Cloud for Local Government Global Blog Series, A Better Economy in the Cloud
My colleague Norm Jacknis (former CIO of Westchester County, New York) passed along a list of CIO concerns for 2013 that was prepared by Alan Shark of Public Technology Institute, a nonprofit that provides technology guidance to local government. The list for cities and counties included:
1. Big Data (Smart City)
3. GIS as centerpiece for strategic decision making
4. Mobility and broadband deployment
5. Cyber and network security
6. Cloud-based solutions
7. Legacy/modernization, RFP
8. Unified citizen engagement (311, social media)
9. Consumerization of technology (BYOD)
10. Shared services (across all jurisdictions)
What would you add or subtract?
I’d want to expand on a few of these items to include another emerging issue for CIOs and other government leaders: getting cities to embrace cloud and networking tools – while moving their urban economies forward.
Well, there’s good news to report on that overarching concern. There are several opportunities to learn more about how cities can embrace technology for economic growth:
- An important book is coming soon to your bookstore (virtual and physical): The Metropolitan Revolution: Restoring America From the Ground Up, by Jennifer Bradley and Bruce Katz, two of the best and brightest in Washington, D.C. Their work discusses how economic development power is being restored to metropolitan areas as they focus on driving local innovation, progress, and sustainability.
- Additionally, the Brookings-Rockefeller Project on State and Metropolitan Innovation, a five-year collaboration, has unveiled some proactive state and metro-led policies and solutions that help bring public sector leaders all the benefits of the ICT revolution that has reshaped (and revved up) the private sector.
- The Global Cities Initiative: A Joint Project of Brookings and JPMorgan Chase is a five-year effort to help city and metropolitan leaders in the United States and throughout the world become more globally fluent and expand their economic reach. This initiative concluded its first year with a capstone São Paulo Forum.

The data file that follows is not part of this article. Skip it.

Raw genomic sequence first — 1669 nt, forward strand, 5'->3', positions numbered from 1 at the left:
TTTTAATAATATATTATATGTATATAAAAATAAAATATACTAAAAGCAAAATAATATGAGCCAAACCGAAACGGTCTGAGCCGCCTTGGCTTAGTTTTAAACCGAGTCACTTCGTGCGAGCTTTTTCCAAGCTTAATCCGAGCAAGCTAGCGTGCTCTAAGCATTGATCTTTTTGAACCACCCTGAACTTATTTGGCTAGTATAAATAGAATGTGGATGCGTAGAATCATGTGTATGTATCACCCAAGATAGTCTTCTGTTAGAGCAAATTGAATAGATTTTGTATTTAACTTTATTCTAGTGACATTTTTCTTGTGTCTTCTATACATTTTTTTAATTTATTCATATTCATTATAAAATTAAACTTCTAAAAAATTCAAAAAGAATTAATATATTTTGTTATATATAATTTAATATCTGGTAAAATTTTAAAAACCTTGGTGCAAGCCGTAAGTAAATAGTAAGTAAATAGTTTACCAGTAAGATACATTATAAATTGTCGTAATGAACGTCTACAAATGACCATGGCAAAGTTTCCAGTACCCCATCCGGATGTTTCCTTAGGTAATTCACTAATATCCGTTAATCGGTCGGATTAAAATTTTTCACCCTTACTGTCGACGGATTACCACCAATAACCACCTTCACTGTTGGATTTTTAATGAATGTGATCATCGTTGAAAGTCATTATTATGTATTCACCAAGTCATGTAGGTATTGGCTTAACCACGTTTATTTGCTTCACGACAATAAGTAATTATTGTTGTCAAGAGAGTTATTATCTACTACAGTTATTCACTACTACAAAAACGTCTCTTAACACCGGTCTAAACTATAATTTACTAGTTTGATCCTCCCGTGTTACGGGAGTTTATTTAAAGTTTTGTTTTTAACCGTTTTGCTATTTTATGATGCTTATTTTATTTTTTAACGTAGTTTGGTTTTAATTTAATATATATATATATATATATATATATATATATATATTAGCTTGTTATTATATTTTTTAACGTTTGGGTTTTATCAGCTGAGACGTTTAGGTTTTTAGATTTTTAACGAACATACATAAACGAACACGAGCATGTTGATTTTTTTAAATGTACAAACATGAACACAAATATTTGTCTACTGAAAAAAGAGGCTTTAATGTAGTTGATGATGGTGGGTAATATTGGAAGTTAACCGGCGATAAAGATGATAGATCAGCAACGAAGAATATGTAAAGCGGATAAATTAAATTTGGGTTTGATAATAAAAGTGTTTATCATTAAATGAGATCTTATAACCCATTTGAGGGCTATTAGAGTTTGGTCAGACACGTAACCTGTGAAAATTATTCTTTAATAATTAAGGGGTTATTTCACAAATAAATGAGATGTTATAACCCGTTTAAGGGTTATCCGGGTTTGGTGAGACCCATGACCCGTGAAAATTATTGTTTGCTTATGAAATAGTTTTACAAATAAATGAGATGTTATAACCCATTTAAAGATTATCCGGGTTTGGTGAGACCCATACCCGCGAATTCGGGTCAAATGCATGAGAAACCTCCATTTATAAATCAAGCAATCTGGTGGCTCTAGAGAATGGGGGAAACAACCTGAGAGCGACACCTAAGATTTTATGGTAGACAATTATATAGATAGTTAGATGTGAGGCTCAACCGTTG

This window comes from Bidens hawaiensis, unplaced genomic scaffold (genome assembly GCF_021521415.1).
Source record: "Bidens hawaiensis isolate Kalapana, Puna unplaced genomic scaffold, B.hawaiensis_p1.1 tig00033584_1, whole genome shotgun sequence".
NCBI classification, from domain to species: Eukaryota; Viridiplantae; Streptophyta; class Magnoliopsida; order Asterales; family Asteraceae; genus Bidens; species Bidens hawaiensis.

These forums, and others, can provide essential context and information for governments looking to take charge of their economic development by harnessing technology and cloud capabilities – but as an enhancement to local wares (such as raw materials or railroads) that remain the backbone of cities and metropolitan areas. ICT has systematically increased productivity and supported economic growth across both developed and developing countries.
Connecting this railroad to a multisystem cloud network would allow it to transmit data to people and other machines, becoming observable, controllable, automated, and secure – and all achieved remotely, via cloud management.
Comprehensive digital network infrastructure can connect companies and people, increase productivity, and, perhaps most important, may be cheaper and more efficient than conventional, massive infrastructure, such as new roads. The great thing about ICT is that it breeds innovation. An investment in the network doesn’t just improve the public sector – the positive impacts spill over into education, healthcare, security, and so many other realms.
As the world becomes more connected, we are witnessing the emergence of “Big Data.” These are the mountains of data coming out of all these digital interactions, which can then be collected, sifted, mined, and analyzed to provide “raw” data material for new inventions across many industries.
The Internet of Things is already here. As more and more objects become connected to one another, they produce huge amounts of data. This information can be collected and analyzed to allow people to make better, more informed decisions. Sources: Cisco IBSG, 2006–2011; Cisco VNI, June 2011; Technorati; Radicati Group; IDC; The Economist; Apple; InformationWeek.
A transition to a more connected world is difficult. It profoundly affects everyone by challenging the status quo and creating exposure to new complex risks. But incorporating ICT into local governments and communities also offers the possibility of transforming the public sector, changing the role of government, and enabling citizens to be more actively involved in shaping their community. And ultimately, people need to be successful enough to generate taxes, create jobs, and generally contribute to a prosperous economy. I firmly believe that ICT and the cloud network can help accomplish this. What are your thoughts?
And stay tuned to the Cisco Government blog for the next installment of the cloud for local government blog series or click here to register and reserve your copy of the complete compilation of the blog series, including this blog as well as a variety of cloud resources, which will be available in May